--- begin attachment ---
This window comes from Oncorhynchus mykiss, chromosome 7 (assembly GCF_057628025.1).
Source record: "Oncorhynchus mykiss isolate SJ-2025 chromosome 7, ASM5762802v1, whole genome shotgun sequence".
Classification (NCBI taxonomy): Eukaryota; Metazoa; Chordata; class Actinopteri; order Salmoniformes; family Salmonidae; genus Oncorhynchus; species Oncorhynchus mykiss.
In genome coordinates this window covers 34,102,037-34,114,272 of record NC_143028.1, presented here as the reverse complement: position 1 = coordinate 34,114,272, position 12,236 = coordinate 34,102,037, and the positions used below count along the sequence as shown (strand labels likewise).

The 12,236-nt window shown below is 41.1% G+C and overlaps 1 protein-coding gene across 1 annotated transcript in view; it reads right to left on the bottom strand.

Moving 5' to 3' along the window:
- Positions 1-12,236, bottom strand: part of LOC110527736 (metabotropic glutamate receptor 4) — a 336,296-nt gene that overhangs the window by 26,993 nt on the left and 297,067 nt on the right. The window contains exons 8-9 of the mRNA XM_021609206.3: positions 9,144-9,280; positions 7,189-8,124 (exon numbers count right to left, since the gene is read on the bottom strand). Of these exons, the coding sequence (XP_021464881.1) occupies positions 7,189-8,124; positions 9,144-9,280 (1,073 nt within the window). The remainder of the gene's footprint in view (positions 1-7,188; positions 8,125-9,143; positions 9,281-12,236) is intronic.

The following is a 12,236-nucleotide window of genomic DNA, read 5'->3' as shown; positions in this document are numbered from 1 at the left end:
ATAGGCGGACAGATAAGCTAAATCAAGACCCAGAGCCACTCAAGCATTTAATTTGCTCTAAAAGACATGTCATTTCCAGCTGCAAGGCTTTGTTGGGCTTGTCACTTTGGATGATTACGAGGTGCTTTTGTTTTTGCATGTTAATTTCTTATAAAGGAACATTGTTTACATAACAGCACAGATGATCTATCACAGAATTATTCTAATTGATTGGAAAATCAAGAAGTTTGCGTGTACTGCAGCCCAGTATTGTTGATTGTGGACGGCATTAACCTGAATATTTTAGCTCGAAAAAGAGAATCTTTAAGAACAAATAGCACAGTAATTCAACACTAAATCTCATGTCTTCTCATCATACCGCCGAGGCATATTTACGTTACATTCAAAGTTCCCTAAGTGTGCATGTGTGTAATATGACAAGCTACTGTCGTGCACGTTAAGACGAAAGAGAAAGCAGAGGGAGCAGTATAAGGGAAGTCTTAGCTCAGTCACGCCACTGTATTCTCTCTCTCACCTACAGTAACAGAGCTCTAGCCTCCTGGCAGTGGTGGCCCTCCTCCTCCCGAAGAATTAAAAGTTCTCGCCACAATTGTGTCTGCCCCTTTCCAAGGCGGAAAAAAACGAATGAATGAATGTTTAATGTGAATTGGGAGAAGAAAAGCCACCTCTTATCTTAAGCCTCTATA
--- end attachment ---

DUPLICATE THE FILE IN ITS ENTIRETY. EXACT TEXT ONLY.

This window comes from Oncorhynchus mykiss, chromosome 7 (assembly GCF_057628025.1).
Source record: "Oncorhynchus mykiss isolate SJ-2025 chromosome 7, ASM5762802v1, whole genome shotgun sequence".
Classification (NCBI taxonomy): Eukaryota; Metazoa; Chordata; class Actinopteri; order Salmoniformes; family Salmonidae; genus Oncorhynchus; species Oncorhynchus mykiss.
In genome coordinates this window covers 34,102,037-34,114,272 of record NC_143028.1, presented here as the reverse complement: position 1 = coordinate 34,114,272, position 12,236 = coordinate 34,102,037, and the positions used below count along the sequence as shown (strand labels likewise).

The 12,236-nt window shown below is 41.1% G+C and overlaps 1 protein-coding gene across 1 annotated transcript in view; it reads right to left on the bottom strand.

Moving 5' to 3' along the window:
- Positions 1-12,236, bottom strand: part of LOC110527736 (metabotropic glutamate receptor 4) — a 336,296-nt gene that overhangs the window by 26,993 nt on the left and 297,067 nt on the right. The window contains exons 8-9 of the mRNA XM_021609206.3: positions 9,144-9,280; positions 7,189-8,124 (exon numbers count right to left, since the gene is read on the bottom strand). Of these exons, the coding sequence (XP_021464881.1) occupies positions 7,189-8,124; positions 9,144-9,280 (1,073 nt within the window). The remainder of the gene's footprint in view (positions 1-7,188; positions 8,125-9,143; positions 9,281-12,236) is intronic.

The following is a 12,236-nucleotide window of genomic DNA, read 5'->3' as shown; positions in this document are numbered from 1 at the left end:
ATAGGCGGACAGATAAGCTAAATCAAGACCCAGAGCCACTCAAGCATTTAATTTGCTCTAAAAGACATGTCATTTCCAGCTGCAAGGCTTTGTTGGGCTTGTCACTTTGGATGATTACGAGGTGCTTTTGTTTTTGCATGTTAATTTCTTATAAAGGAACATTGTTTACATAACAGCACAGATGATCTATCACAGAATTATTCTAATTGATTGGAAAATCAAGAAGTTTGCGTGTACTGCAGCCCAGTATTGTTGATTGTGGACGGCATTAACCTGAATATTTTAGCTCGAAAAAGAGAATCTTTAAGAACAAATAGCACAGTAATTCAACACTAAATCTCATGTCTTCTCATCATACCGCCGAGGCATATTTACGTTACATTCAAAGTTCCCTAAGTGTGCATGTGTGTAATATGACAAGCTACTGTCGTGCACGTTAAGACGAAAGAGAAAGCAGAGGGAGCAGTATAAGGGAAGTCTTAGCTCAGTCACGCCACTGTATTCTCTCTCTCACCTACAGTAACAGAGCTCTAGCCTCCTGGCAGTGGTGGCCCTCCTCCTCCCGAAGAATTAAAAGTTCTCGCCACAATTGTGTCTGCCCCTTTCCAAGGCGGAAAAAAACGAATGAATGAATGTTTAATGTGAATTGGGAGAAGAAAAGCCACCTCTTATCTTAAGCCTCTATA